Canary Islands Opens Ports to TUI and Hapag for Cruises

Canary Islands permits restart of cruising
An AIDA cruise ship on a prior call to Grand Canary - photo courtesy Canary Islands Government

Published Oct 22, 2020 3:06 PM by The Maritime Executive

The Canary Islands is the newest destination to announce that it is reopening its ports to cruise ships. The government’s decision to reopen its ports is part of the country’s effort to begin to restore the tourism industry.

The Government of the Canary Islands has authorized cruises to begin sailing between the ports as of November 5, provided that the companies committed to a strict sanitary protocol established by the departments of Health, Public Works, Transport and Housing as a precaution for both tourists and residents. Among the conditions that the cruise lines will have to meet is providing insurance in case of an outbreak of COVID-19 among the passengers as well as establishing agreements with local hospitals and hotels on each island in case a quarantine is required.

To date, the Canary Islands have approved two cruise lines, TUI Cruises and Hapag-Lloyd Cruises both from Germany to begin cruising. The government reported that it had begun discussions with the cruise lines last summer about winter season cruises around the islands. A total of five lines reportedly approached the islands about operating cruises this year, including it is believed to include Marella Cruises, TUI’s UK brand, as well as AIDA, which is the Carnival Corporation brand marketed to German-speaking passengers.

The Canary Islands Government says that it will only authorize European companies to resume tourist activities as it believes, “the health protocols established by the EU are among the most demanding in the world.” In support of the Canary Island’s decision, both the UK and Germany confirmed that they have added Grand Canary to the list of approved destinations for their citizens. For UK residents this means they can travel to the island without having a mandatory quarantine when they return home.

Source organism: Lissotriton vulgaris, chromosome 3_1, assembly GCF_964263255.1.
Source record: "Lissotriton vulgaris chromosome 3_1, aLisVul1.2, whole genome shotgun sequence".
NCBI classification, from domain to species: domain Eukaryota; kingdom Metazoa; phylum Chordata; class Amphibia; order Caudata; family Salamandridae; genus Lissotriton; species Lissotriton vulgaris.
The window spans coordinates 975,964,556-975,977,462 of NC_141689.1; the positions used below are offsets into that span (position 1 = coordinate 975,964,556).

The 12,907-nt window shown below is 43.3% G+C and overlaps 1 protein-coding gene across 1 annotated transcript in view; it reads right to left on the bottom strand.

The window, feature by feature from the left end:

In addition to the insurance requirements and establishing plans should a quarantine be required, the Canaries are limiting the ships to 60 to 70 percent of their normal capacity. Passengers must also test negative for coronavirus before arriving in the Canary Islands and complete a health questionnaire about their movements and contacts for the prior two weeks.

TUI was the first cruise line to announce the details of its winter cruise program homeported at Las Palmas de Gran Canaria. The line will reposition its cruise ship the Mein Schiff 2, which is currently sailing short cruises from Germany, to operate two different 7-day routes around the Canary Islands. They will employ a similar model to their cruises sailing from Greece, with passengers testing for the virus before boarding charter flights from Germany to the Canary Islands. The two different itineraries can be combined for a 14-day cruise and as with the passengers in Greece going ashore in the ports will only be permitted with the company’s arranged shore excursions.
Additional cruise lines as expected to announce details of their programs shortly. The Canary Island approved Hapag to homeport its cruise ship the Europa 2 in Santa Cruz de Tenerife for cruises around the islands.  AIDA, which is believed to another cruise line targeting winter cruises, currently has several cruise ships laid up in the Canary Islands. Marella Cruises had previously expressed interest in resume its Canary Island cruises for UK passengers and has its ship the Marella Explorer scheduled to operate in the islands this winter.

In taking these steps, the Canary Islands joins other destinations including Greece, Italy, Taiwan, and soon Singapore in permitting cruises to resume. China is also expected to permit a limited resumption of cruises while the SeaDream 1, the small yacht cruise ship, is currently on a trans-Atlantic cruise before launching its Caribbean cruises from Barbados.